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Object Creation

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The first one would declare a new instance of Class named object. This instance would be deleted as soon as it goes out of scope (usually when the function returns). The second one creates a new instance of class and place its address in object (assuming object is a pointer). It will not go away until you delete it.


BTW, I recommend that you don't name any of your classes "Class". Even though C++ will let you do this, it can be very confusing to other programmers.

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If you are using Java, then Class object; declares a variable of type Class with the name object. Since in Java all classes define reference types, object can store a reference to an instance of Class. And since you didn't initialize object explicitly, it gets implicitly initialized to null, the reference that doesn't refer to any instance. The following line object = new Class(); then creates a new instance of Class on the heap and stores a reference to that instance in object.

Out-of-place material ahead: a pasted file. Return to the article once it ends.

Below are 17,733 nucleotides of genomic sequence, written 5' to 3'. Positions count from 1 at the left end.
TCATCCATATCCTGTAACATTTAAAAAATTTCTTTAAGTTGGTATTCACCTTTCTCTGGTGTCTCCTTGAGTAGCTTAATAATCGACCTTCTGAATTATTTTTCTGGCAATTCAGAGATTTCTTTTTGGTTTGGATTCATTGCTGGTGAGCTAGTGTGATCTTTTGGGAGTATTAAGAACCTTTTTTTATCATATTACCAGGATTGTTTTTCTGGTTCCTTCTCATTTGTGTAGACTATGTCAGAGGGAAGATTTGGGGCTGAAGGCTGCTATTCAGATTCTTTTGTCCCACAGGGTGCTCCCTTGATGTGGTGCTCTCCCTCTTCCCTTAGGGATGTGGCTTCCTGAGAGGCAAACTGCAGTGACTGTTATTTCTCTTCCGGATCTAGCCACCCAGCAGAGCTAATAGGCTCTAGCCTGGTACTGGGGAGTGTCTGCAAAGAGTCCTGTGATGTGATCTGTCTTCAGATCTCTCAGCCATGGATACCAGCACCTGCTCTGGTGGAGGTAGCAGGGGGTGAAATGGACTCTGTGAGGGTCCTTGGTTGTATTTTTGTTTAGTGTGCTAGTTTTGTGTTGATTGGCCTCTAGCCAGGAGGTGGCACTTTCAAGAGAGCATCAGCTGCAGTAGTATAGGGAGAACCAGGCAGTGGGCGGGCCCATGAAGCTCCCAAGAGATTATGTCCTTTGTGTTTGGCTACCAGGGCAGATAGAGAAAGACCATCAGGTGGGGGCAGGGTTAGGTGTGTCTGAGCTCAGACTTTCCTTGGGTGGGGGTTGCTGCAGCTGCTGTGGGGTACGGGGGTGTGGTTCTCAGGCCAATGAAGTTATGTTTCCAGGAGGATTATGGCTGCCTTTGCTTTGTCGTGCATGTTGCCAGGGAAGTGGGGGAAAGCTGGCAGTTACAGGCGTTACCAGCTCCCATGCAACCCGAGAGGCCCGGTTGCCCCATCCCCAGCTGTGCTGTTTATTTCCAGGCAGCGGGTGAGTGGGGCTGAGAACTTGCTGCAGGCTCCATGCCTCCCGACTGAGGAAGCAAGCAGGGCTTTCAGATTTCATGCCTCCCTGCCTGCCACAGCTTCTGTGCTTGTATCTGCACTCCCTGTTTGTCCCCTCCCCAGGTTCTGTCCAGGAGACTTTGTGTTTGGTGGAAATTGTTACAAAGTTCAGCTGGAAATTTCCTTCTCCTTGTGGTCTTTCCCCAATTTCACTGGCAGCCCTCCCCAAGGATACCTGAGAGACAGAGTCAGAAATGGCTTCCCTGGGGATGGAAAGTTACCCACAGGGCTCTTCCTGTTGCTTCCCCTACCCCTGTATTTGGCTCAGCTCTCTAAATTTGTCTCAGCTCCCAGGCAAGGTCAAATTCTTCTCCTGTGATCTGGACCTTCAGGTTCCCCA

If you are using C++, then Class object; creates an instance of Class in object without another level of indirection. The following line object = new Class(); then creates a new instance of Class on the heap and stores a pointer to that instance in object, but in this case that wouldn't work because object is declared to be a Class, not a pointer to a Class. You'd have to write Class *object; object = new Class(); for that to work, and that's why I assumed you are using Java.

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